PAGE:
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Repealing Obamacare: Just what the doctor ordered for wealthy investors

The race to repeal Obamacare by President-elect Donald Trump and the Republican Congress will have one immediate side effect beyond any doctor's office: a large tax cut for the wealthiest Americans.

Urged on by Trump, the Senate overnight adopted a budget resolution that clears a path for eliminating the tax-and-spending provisions of the Affordable Care Act by simple majority vote — no Democratic cooperation required. That means repeal of two provisions targeted at high-income households: a 0.9 percent hospital insurance tax on earnings above $250,000 for couples and a 3.8 percent tax on capital gains, dividends and other nonlabor income above that same threshold.


An insured patient under the Affordable Care Act receives a checkup at the South Broward Community Health Services clinic in Hollywood, Florida.
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An insured patient under the Affordable Care Act receives a checkup at the South Broward Community Health Services clinic in Hollywood, Florida.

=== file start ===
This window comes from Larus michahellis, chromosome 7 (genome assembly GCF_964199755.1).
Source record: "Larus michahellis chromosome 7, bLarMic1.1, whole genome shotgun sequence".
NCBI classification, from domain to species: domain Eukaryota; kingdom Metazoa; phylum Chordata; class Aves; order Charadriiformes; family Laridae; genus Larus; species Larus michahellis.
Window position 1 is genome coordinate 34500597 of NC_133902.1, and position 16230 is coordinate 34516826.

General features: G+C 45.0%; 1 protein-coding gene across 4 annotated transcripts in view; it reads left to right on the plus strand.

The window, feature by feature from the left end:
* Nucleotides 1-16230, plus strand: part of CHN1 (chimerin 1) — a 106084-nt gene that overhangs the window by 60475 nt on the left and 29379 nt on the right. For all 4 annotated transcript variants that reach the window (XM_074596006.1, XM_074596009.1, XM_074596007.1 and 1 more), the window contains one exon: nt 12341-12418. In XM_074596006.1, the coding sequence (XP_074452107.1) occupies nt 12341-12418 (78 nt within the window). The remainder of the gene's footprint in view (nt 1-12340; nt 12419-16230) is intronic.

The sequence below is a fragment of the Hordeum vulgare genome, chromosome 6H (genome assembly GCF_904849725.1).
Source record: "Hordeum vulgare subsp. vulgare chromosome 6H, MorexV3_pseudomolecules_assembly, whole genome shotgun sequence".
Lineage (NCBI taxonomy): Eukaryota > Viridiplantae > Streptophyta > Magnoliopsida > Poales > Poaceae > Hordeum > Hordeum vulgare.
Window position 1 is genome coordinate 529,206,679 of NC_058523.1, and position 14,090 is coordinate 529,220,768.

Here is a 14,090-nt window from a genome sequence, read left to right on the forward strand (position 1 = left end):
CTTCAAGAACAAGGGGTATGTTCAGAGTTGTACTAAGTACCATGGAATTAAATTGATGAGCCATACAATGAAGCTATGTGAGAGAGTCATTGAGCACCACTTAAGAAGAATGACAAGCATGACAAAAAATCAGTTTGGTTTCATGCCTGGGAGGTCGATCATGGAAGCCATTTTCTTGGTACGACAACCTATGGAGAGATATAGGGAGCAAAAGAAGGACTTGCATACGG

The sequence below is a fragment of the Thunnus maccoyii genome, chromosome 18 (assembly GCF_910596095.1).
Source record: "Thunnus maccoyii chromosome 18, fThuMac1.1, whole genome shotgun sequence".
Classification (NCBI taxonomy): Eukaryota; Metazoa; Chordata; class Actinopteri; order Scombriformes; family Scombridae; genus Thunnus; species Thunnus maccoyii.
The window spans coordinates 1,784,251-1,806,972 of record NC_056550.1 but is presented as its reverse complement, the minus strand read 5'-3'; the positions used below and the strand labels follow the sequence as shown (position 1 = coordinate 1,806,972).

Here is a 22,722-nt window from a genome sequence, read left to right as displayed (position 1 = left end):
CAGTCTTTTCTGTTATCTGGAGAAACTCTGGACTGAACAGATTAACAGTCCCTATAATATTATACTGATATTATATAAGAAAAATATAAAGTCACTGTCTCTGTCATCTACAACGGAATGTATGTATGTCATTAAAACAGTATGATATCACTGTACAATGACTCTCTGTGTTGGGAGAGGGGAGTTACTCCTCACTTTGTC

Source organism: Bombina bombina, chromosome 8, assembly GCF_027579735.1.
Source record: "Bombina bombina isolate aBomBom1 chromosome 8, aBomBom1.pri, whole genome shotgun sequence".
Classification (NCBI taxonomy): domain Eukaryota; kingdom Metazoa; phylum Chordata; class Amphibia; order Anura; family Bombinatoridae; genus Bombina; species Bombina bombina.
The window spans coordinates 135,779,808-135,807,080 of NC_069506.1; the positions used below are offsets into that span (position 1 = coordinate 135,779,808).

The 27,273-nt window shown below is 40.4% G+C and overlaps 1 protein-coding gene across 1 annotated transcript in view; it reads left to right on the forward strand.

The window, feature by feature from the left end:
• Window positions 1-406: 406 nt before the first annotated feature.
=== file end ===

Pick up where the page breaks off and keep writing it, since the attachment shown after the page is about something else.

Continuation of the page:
That would provide a tax cut averaging $7 million for each of the 400 highest-earning taxpayers, according to new calculations by the liberal Center on Budget and Policy Priorities using Internal Revenue Service data. That cut, the center estimated, would amount to $2.8 billion annually overall — or approximately the value of Obamacare subsidies for those with modest incomes in the 20 smallest states and the District of Columbia.

Overall, eliminating those two levies would represent a tax cut of roughly $346 billion over 10 years, according to the Congressional Budget Office. Households with million-dollar-plus incomes — a much larger group than the top 400 — would receive an average tax cut of $49,000 a year, the center says.

Democrats are certain to use this data to argue that repeal represents a betrayal of Republicans' commitment to lifting the economic fortunes of average Americans rather than the wealthy. A tax cut for the most affluent would also collide with the recent statement by Trump's nominee for Treasury secretary, Steven Mnuchin, about the new administration's tax-overhaul plans.

"Any reductions we have in upper-income taxes will be offset by less deductions so that there will be no absolute tax cut for the upper class," Mnuchin told CNBC. Even as tax overhaul proceeds on a slower timetable, expect that to resurface much sooner in the Obamacare debate.

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